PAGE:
It's over. The Grand Slam considered the most prestigious and hallowed of them all has crowned its 2007 King and Queen. Tonight Roger Federer will dance with Venus Williams at the post event ball along with all the men and women, boys and girls who are part of their court.
After all the controversy about schedules and the weather I’m sure the AELTC will congratulate itself for staging both the Women’s and Men’s finals on their appointed days. Already you hear the glossing over of the protests from both players and fans as the hype machine goes into overdrive to convince the critics of this year's event that their protests were just tempests in a teapot, that in the end the tradition was upheld and all is right with the world.
So what is this bad taste in my mouth? Why do I feel that the real winner of this year's Wimbledon Men’s final says he’s on his way to Stuttgart for a clay court event while, dare I say it, the preordained winner will dance and drink champagne tonight? I say preordained for a reason. Even the most faithful apologists for the random draw admit that Rafael Nadal came into this final despite all the pitfalls and snares laid in his way. Due to the weather, which of course is an act of the Deity and therefore unable to be changed, Rafa played a total of seven days straight. He had to start and stop several times before putting away his third round opponent. Was there rest in between? No. To his credit he walked onto Centre Court seemingly ready to take the championship that has so far eluded him. Last year he was obviously not ready despite making the Final. This year he was ready and match tough.
But not even an athlete of Rafa’s abilities can withstand back to back to back to back to back to back to back play. The human body needs to rest. With the build up of toxins in his body the mind may have been willing but the flesh had become weak. An old injury flared up, patellar tendonitis, and while in his post-match interview he says that he had his chances but failed, the bitter disappointment showed on his face. Would one day of rest, playing the Final on Monday, have made a difference? That’s a moot question now isn’t it?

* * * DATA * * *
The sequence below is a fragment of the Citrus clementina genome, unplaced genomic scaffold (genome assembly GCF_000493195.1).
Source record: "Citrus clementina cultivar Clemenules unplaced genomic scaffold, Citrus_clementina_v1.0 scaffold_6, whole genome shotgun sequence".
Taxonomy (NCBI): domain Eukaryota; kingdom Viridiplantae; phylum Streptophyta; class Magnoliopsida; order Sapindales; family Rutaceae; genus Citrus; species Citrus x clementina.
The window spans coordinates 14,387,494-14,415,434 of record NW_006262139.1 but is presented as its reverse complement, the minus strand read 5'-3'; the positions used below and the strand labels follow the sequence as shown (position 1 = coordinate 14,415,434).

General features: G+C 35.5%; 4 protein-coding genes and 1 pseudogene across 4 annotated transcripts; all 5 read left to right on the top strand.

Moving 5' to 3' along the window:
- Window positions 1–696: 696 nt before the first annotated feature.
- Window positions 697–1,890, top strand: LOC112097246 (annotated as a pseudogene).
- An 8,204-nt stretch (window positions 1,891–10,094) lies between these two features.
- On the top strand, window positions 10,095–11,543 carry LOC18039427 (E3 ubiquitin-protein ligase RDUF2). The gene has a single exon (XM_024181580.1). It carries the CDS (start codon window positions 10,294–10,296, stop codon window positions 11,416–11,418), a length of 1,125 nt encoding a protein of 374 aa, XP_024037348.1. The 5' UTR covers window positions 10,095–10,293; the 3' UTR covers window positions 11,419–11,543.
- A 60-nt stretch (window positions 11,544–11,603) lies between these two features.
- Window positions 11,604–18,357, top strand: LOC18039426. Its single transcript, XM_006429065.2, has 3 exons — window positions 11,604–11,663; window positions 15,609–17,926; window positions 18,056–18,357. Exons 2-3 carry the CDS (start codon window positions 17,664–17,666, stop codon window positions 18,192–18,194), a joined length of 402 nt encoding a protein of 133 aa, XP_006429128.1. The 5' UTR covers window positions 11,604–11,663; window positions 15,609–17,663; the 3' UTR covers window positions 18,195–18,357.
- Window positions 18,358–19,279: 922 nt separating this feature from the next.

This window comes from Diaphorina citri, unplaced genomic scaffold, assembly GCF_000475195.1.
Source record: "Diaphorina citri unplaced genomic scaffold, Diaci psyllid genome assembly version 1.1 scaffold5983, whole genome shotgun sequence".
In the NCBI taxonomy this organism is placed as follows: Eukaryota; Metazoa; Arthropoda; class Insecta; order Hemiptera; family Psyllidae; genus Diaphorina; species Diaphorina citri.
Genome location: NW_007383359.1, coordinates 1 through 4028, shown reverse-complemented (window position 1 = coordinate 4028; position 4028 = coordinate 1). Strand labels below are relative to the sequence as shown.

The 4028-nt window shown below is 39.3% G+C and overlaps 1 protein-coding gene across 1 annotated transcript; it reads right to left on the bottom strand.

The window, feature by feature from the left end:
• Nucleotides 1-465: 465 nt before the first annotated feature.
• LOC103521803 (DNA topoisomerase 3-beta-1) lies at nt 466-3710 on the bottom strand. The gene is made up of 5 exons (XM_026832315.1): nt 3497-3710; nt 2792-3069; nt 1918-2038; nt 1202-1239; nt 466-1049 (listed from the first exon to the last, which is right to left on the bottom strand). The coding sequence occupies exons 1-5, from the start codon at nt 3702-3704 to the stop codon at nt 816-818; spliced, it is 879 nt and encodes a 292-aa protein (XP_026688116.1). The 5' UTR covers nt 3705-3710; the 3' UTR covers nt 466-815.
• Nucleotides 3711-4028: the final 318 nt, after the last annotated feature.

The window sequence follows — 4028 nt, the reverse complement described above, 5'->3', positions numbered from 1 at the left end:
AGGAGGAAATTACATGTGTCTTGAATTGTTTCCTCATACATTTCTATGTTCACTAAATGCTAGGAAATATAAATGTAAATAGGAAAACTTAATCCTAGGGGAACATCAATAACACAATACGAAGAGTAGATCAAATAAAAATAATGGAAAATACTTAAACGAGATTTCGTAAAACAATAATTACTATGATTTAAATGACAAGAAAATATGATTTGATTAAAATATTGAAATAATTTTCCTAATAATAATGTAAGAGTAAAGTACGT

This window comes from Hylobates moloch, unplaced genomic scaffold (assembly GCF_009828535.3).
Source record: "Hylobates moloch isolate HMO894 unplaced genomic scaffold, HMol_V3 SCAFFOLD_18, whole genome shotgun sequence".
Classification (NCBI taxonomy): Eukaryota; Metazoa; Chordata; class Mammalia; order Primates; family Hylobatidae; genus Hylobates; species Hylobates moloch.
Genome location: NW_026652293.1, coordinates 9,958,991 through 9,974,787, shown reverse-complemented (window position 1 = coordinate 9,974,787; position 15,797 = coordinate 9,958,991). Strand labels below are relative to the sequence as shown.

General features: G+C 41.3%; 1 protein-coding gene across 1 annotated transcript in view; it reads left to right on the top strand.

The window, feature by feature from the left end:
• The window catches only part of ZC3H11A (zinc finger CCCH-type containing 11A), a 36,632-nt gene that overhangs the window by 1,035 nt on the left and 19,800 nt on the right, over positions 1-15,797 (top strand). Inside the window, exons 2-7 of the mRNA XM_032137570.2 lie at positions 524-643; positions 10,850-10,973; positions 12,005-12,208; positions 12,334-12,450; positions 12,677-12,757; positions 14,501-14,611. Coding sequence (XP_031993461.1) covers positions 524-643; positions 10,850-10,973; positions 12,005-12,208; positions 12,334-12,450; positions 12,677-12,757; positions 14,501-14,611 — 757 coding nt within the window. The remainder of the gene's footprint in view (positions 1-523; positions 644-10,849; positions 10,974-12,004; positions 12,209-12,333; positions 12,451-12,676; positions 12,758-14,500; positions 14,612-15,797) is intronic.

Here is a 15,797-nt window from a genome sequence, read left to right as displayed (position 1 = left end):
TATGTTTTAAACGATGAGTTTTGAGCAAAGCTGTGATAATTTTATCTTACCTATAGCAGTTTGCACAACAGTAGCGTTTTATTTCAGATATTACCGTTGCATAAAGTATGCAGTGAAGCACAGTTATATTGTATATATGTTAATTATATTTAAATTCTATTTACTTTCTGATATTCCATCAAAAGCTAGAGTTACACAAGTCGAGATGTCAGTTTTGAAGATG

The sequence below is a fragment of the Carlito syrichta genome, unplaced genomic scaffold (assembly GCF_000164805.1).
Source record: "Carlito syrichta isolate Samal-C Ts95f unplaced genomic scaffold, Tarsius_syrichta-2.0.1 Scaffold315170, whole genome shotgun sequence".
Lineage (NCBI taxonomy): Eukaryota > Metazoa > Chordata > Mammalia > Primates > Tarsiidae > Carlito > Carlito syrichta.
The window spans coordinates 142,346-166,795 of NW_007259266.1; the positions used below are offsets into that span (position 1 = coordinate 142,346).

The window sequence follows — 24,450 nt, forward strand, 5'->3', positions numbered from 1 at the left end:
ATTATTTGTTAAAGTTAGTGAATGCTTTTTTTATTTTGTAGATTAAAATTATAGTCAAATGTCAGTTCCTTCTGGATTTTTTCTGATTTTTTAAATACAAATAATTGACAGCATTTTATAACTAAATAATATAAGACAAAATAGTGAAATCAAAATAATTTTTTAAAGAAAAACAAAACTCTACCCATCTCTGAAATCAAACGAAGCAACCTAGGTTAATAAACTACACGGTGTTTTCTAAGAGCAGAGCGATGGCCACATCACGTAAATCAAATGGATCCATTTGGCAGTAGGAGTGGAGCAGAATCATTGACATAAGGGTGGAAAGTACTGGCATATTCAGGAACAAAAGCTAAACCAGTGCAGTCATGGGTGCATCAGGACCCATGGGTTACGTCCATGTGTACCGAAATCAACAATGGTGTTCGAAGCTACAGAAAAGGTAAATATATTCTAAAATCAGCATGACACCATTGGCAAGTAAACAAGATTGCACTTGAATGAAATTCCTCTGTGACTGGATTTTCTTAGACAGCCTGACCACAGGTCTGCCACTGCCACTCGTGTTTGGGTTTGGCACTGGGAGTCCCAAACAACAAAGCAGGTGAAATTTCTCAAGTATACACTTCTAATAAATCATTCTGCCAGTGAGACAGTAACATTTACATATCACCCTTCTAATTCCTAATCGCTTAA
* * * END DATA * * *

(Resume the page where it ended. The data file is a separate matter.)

I said in an earlier post that the winner of this Wimbledon will have an asterisk next to his name. I didn’t mean the one about five straight. I mean the one where an exception should be noted about the how of the win. So many have said that Roger is a great ambassador for the sport of tennis. He does wonderful charitable work in his mother’s native South Africa. I don’t begrudge him that part of his life. But then he made the following statement:
Q. What do you make of the level of criticism that the club has taken from some other players about scheduling, not playing Sunday?
ROGER FEDERER: Well, you know, I hear a lot about it. I read it.
I don't think it's really the right way to go after the tournament. You know, I mean, it rains a lot here sometimes, so we do have that problem. But Wimbledon is doing so many great things next to it.
They've risen prize money. They're building a new roof over Centre Court. They built the millennium building in 2000. Then we're not upset when they do those things.
When it rains once, we have a scheduling problem, I don't think we should start going after the club right away. I disagree with the players, what they said.
Federer Post Match Interview
If he, like Richard Gasquet, his semifinal opponent, had played a five-set match and then been set to play at noon the next day I wonder if he would’ve been singing the same song.
My criticism is not only aimed at Roger Federer and the AELTC. The women had similar, if sometimes more subtle, problems on their side.
The last person many people wanted to see on Centre Court on Saturday was anyone with the surname of Williams. That there was a chance that both of those women could appear on that sacred grass was something to be prevented at all costs. Richard Williams had already predicted that his daughter Venus would win the Ladies Championship. Fool they called him behind his back.